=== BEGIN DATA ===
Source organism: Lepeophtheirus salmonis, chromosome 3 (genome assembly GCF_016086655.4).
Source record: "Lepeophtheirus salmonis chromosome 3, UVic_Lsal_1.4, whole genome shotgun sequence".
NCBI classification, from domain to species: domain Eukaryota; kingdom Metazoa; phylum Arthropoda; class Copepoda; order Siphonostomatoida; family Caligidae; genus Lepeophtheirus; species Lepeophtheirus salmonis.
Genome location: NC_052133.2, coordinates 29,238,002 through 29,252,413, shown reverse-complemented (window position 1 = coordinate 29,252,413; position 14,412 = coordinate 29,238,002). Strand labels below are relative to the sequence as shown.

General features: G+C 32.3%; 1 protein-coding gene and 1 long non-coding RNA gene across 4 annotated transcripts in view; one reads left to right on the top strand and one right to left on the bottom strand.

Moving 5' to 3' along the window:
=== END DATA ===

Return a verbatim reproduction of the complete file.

Source organism: Lepeophtheirus salmonis, chromosome 3 (genome assembly GCF_016086655.4).
Source record: "Lepeophtheirus salmonis chromosome 3, UVic_Lsal_1.4, whole genome shotgun sequence".
NCBI classification, from domain to species: domain Eukaryota; kingdom Metazoa; phylum Arthropoda; class Copepoda; order Siphonostomatoida; family Caligidae; genus Lepeophtheirus; species Lepeophtheirus salmonis.
Genome location: NC_052133.2, coordinates 29,238,002 through 29,252,413, shown reverse-complemented (window position 1 = coordinate 29,252,413; position 14,412 = coordinate 29,238,002). Strand labels below are relative to the sequence as shown.

General features: G+C 32.3%; 1 protein-coding gene and 1 long non-coding RNA gene across 4 annotated transcripts in view; one reads left to right on the top strand and one right to left on the bottom strand.

Moving 5' to 3' along the window: